by Scott Westerfeld
Uglies Theme of Society and Class
The world of Uglies is separated into the haves and have-nots—those who have had the surgery vs. those who have not (yet). The city even has different areas for the different classes of people, like Uglyville, New Pretty Town, and Crumblyville. (Is it the brain damage that made them give the areas such obvious names?) This is a real extreme form of having a cool table where the cool kids sit in the cafeteria at school. And like different groups in the cafeteria, it can be hard for people of the different classes to interact—so hard that pretty Peris can't even be friend with ugly Tally.
Questions About Society and Class
- Besides living in different places and looking different, what are the main differences between the classes in the city? How do they live? How do they interact with each other? How do they make a living or spend their days?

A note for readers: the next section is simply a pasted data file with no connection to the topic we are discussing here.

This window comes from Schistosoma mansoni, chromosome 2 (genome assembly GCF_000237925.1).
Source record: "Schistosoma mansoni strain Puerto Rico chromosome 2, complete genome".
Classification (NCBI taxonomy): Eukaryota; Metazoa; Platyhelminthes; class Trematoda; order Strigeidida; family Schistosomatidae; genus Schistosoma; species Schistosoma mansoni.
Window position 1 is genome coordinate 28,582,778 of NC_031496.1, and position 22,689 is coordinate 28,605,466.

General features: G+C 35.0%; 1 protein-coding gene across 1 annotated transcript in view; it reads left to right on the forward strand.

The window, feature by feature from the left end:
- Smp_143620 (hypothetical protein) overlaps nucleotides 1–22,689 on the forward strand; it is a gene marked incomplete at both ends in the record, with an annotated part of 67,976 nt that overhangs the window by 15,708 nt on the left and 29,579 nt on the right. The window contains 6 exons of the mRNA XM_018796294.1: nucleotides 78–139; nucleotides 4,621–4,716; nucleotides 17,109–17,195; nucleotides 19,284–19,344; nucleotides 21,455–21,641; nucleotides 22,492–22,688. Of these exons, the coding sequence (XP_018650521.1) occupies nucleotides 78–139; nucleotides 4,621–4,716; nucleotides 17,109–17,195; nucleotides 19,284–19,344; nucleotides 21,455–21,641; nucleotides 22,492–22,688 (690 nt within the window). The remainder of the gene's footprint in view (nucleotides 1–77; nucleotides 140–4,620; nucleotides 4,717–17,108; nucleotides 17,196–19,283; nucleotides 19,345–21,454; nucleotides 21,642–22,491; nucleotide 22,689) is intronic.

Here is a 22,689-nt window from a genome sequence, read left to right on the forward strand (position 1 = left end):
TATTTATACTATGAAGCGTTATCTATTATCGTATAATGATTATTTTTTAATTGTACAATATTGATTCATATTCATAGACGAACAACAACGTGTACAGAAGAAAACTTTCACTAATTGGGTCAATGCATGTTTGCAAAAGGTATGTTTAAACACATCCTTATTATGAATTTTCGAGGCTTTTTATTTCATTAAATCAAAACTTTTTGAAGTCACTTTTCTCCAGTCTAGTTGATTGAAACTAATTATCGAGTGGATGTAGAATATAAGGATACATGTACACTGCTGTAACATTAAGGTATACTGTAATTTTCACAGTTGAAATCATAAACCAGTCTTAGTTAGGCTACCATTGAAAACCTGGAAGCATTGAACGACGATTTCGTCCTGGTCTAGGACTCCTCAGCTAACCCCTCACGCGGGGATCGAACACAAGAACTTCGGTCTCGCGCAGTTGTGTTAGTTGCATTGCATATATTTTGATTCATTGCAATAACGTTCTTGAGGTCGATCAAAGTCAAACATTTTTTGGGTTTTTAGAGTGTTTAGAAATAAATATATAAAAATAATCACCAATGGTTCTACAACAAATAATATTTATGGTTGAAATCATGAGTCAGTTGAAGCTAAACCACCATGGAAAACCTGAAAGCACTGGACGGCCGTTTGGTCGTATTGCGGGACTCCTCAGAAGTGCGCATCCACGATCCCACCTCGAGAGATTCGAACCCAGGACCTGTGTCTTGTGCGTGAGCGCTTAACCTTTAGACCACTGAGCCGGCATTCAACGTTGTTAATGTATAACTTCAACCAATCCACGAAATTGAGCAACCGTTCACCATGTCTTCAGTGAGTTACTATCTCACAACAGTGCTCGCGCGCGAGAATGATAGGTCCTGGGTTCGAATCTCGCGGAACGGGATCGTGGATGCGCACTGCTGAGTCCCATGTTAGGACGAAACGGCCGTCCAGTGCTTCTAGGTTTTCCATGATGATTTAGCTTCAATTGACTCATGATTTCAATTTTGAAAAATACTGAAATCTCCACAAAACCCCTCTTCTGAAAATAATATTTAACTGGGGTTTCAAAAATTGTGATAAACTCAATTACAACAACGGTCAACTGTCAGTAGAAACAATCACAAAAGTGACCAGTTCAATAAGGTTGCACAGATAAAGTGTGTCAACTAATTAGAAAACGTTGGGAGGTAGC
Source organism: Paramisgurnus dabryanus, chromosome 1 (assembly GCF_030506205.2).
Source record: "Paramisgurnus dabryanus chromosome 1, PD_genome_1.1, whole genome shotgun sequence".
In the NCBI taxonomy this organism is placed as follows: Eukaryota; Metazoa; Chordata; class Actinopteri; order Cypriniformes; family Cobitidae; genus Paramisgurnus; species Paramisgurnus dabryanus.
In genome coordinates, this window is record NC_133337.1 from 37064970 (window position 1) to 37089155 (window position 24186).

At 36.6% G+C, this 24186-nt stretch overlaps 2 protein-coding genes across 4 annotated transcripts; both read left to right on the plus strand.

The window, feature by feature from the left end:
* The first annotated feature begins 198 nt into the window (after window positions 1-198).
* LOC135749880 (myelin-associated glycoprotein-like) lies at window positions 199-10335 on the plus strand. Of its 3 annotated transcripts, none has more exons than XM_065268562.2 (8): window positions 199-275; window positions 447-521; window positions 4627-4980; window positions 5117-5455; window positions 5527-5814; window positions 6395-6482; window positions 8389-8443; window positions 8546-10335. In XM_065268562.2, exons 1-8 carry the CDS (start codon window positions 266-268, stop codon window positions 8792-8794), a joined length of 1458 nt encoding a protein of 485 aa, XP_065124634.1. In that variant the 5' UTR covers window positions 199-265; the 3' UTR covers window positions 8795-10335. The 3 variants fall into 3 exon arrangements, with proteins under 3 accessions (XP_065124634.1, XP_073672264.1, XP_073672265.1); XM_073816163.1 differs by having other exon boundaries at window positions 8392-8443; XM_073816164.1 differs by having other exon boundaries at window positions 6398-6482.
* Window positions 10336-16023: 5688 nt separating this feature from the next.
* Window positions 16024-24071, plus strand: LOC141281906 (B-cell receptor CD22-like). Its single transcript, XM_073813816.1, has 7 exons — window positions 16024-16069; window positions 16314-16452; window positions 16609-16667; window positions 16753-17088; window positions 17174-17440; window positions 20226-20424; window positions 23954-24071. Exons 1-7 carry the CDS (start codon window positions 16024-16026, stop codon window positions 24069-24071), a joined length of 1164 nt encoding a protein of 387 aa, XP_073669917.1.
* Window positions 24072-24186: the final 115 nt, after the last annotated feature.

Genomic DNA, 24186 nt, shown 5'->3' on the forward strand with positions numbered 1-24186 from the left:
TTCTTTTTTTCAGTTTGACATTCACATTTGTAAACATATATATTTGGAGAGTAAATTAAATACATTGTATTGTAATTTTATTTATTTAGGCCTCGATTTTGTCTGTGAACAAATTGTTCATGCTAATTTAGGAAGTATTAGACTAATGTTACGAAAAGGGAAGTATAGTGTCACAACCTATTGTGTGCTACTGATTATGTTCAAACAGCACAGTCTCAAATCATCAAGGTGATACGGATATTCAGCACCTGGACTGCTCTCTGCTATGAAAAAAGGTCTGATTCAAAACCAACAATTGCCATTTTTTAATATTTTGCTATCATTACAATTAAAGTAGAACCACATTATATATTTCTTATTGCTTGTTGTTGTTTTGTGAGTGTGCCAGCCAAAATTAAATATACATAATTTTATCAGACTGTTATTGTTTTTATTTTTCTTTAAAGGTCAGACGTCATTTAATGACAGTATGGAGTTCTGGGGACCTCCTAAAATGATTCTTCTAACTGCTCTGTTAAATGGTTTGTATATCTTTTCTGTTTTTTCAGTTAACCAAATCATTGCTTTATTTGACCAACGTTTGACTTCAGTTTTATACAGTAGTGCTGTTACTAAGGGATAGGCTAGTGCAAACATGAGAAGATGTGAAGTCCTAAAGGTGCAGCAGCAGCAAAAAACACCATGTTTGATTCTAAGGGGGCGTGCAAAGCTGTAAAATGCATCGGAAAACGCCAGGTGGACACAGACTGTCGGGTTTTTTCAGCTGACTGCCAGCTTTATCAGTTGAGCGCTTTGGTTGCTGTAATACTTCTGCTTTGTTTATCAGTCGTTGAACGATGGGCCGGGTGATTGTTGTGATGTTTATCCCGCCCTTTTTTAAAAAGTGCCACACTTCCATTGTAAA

- Is there any way to live outside the class system of the city while living in the city? Is there a class system in the Smoke? Is there a class system in the wilderness?
- Can you imagine a story among the littlies or the young uglies? What would those characters care about? Would they be as interested in the pretty surgery if they were so far from it? How would they interact with the other classes—for instance, how do littlies (kids) interact with their crumbly parents?
- Are there any roles in this book for other forms of class/social difference? Are people in the city affected by racial or gender differences? What about wealth disparities? Are there any of those in the city? What about in the Smoke?
Chew on This
InUglies, class is so much more important than individuality that any interaction between one ugly and one pretty is much like all the other interactions between an ugly and a pretty.
Uglies shows that society is totally artificial, with no relation to the natural world.